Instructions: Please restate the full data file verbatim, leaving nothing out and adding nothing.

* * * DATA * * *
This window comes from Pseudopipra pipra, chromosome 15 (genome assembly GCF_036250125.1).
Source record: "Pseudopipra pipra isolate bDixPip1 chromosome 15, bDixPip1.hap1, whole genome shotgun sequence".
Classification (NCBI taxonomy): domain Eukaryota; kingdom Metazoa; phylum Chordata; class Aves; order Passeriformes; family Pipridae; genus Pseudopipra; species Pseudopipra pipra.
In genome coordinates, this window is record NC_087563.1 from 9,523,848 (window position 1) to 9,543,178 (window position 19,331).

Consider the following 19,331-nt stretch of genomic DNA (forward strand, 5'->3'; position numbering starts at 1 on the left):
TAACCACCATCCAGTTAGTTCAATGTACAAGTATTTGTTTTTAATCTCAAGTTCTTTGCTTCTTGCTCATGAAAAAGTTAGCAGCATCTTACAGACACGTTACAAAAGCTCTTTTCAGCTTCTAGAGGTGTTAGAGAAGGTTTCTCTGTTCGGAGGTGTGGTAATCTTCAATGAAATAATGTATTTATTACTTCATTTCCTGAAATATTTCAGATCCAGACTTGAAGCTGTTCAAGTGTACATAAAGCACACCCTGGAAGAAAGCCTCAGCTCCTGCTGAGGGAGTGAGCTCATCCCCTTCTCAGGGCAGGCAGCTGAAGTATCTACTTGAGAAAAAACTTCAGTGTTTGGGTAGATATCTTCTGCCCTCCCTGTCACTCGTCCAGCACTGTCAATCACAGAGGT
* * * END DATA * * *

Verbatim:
This window comes from Pseudopipra pipra, chromosome 15 (genome assembly GCF_036250125.1).
Source record: "Pseudopipra pipra isolate bDixPip1 chromosome 15, bDixPip1.hap1, whole genome shotgun sequence".
Classification (NCBI taxonomy): domain Eukaryota; kingdom Metazoa; phylum Chordata; class Aves; order Passeriformes; family Pipridae; genus Pseudopipra; species Pseudopipra pipra.
In genome coordinates, this window is record NC_087563.1 from 9,523,848 (window position 1) to 9,543,178 (window position 19,331).

Consider the following 19,331-nt stretch of genomic DNA (forward strand, 5'->3'; position numbering starts at 1 on the left):
TAACCACCATCCAGTTAGTTCAATGTACAAGTATTTGTTTTTAATCTCAAGTTCTTTGCTTCTTGCTCATGAAAAAGTTAGCAGCATCTTACAGACACGTTACAAAAGCTCTTTTCAGCTTCTAGAGGTGTTAGAGAAGGTTTCTCTGTTCGGAGGTGTGGTAATCTTCAATGAAATAATGTATTTATTACTTCATTTCCTGAAATATTTCAGATCCAGACTTGAAGCTGTTCAAGTGTACATAAAGCACACCCTGGAAGAAAGCCTCAGCTCCTGCTGAGGGAGTGAGCTCATCCCCTTCTCAGGGCAGGCAGCTGAAGTATCTACTTGAGAAAAAACTTCAGTGTTTGGGTAGATATCTTCTGCCCTCCCTGTCACTCGTCCAGCACTGTCAATCACAGAGGT